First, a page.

Note tori on the cheek side of the teeth as well as on the tongue side.

Note tori on the cheek side of the teeth as well as on the tongue side.

This unusual tori is just present on one side of the mouth and the patient believes she had a gum graft in this area.

This unusual tori is just present on one side of the mouth and the patient believes she had a gum graft in this area.

 

 

 

 

 

 

 

 

 

Usually, tori will occur  in approximately the same areas on both sides of the mouth. Or the tori will occur at the midline of the palate as shown above.  Occasionally tori will be much more prominent on one side of the mouth.  These should always be evaluated by your dentist or by an oral surgeon.

This tori present on just one side of the mouth is much more unusual!

This tori present on just one side of the mouth is much more unusual!

Our office would be happy to answer your questions about dental tori or other conditions in your mouth! We are located in Grand Junction, Colorado.  We would love to have you LIKE us on Facebook! (see https://www.facebook.com/juliegillisddspc?ref=br_tf)

Our office website is www.juliegillisds.com.  For further information, please contact us at (970) 242-3635.

If teeth are lost it may be difficult to place a partial over tori. Best to keep your teeth healthy!

If teeth are lost it may be difficult to place a partial denture over a tori. Best plan is to keep your teeth healthy!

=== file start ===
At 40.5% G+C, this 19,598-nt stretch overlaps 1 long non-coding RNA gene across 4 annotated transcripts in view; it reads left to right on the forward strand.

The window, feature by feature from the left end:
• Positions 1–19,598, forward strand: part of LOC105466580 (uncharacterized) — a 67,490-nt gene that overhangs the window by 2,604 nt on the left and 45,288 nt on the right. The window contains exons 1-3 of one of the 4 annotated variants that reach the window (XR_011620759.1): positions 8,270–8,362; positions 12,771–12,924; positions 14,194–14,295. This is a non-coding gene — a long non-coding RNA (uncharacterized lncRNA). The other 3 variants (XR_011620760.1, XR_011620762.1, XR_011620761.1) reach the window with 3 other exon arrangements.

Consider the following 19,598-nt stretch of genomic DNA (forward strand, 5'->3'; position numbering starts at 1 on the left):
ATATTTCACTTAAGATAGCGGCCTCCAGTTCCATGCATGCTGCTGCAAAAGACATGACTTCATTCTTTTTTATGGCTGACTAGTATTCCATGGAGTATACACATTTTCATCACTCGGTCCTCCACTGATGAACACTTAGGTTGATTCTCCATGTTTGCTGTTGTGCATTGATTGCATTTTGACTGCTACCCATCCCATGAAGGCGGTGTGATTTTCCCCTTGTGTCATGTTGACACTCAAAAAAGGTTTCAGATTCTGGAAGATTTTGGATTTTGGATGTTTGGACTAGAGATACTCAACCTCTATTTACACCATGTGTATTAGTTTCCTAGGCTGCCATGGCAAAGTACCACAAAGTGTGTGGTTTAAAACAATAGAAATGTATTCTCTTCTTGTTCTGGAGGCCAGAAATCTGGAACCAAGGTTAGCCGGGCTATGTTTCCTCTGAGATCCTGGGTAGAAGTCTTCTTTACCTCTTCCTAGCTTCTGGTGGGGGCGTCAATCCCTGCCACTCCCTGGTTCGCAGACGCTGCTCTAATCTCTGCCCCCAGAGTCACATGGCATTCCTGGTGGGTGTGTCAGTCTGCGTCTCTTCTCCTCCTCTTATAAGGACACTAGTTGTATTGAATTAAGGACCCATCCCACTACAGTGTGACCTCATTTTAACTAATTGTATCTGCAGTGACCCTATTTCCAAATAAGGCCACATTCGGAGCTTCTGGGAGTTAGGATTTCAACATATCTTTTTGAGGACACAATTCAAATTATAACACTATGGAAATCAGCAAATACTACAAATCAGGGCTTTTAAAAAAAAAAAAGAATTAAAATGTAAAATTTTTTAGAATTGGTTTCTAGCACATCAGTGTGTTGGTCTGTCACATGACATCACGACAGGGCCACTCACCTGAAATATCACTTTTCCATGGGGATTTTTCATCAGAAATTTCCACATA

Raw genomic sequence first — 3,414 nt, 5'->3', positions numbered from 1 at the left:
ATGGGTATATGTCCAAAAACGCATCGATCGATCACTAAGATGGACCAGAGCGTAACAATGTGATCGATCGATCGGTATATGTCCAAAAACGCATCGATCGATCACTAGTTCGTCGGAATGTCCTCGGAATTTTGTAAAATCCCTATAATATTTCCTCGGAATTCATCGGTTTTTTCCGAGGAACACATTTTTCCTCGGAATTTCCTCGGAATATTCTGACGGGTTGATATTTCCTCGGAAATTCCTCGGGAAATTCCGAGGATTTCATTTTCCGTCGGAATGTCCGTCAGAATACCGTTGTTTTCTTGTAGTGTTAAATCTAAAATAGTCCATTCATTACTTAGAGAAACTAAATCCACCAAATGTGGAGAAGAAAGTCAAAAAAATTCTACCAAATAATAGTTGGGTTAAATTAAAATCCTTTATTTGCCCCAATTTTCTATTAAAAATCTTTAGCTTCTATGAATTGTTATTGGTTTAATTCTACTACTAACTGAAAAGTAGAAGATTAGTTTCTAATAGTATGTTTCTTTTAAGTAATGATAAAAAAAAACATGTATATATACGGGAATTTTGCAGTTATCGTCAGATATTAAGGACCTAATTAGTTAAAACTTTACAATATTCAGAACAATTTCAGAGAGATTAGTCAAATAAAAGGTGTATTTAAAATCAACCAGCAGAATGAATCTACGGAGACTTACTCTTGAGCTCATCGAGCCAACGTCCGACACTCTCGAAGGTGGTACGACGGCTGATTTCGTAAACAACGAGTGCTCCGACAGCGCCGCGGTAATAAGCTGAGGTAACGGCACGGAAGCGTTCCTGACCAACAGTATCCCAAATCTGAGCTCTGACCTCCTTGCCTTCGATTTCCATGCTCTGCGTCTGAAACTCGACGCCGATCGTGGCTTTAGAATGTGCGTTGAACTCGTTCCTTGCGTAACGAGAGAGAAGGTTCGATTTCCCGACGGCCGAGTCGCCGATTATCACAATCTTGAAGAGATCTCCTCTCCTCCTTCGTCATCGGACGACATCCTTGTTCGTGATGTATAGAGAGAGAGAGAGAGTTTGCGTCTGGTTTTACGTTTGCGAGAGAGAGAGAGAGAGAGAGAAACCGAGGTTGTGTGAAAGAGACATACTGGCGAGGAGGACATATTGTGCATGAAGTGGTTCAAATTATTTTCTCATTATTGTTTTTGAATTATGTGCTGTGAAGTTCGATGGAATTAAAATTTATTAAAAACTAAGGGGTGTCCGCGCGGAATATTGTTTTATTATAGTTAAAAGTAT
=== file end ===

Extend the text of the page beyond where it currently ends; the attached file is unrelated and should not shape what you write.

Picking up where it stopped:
Yours for better health,

Julie Gillis, DDS

“Restoring Smiles – Restoring Health”

What are Tori, And Why Do I Have Them?

December 12, 2013

Filed under: Oral Cancer screening,Tori or Dental Tori — Tags: , — Dr Gillis @ 5:34 pm

 

Tori midline of palate.

Tori midline of palate.

More prominent lingual mandibular tori

More prominent lingual mandibular tori

What are Tori, And Why Do I Have Them?

Tori are simply bony growths in the upper or lower jaws. A Torus mandibularis (pl. tori mandibular) (or mandibular torus (pl. mandibular tori) in English) is a bony growth on the Mandible or the lower jaw.  Mandibular tori are usually present on the tongue side of the jaw near the bicuspids ( also known as premolars).  They usually – 90% of the time – occur on both sides of the mouth (bilaterally).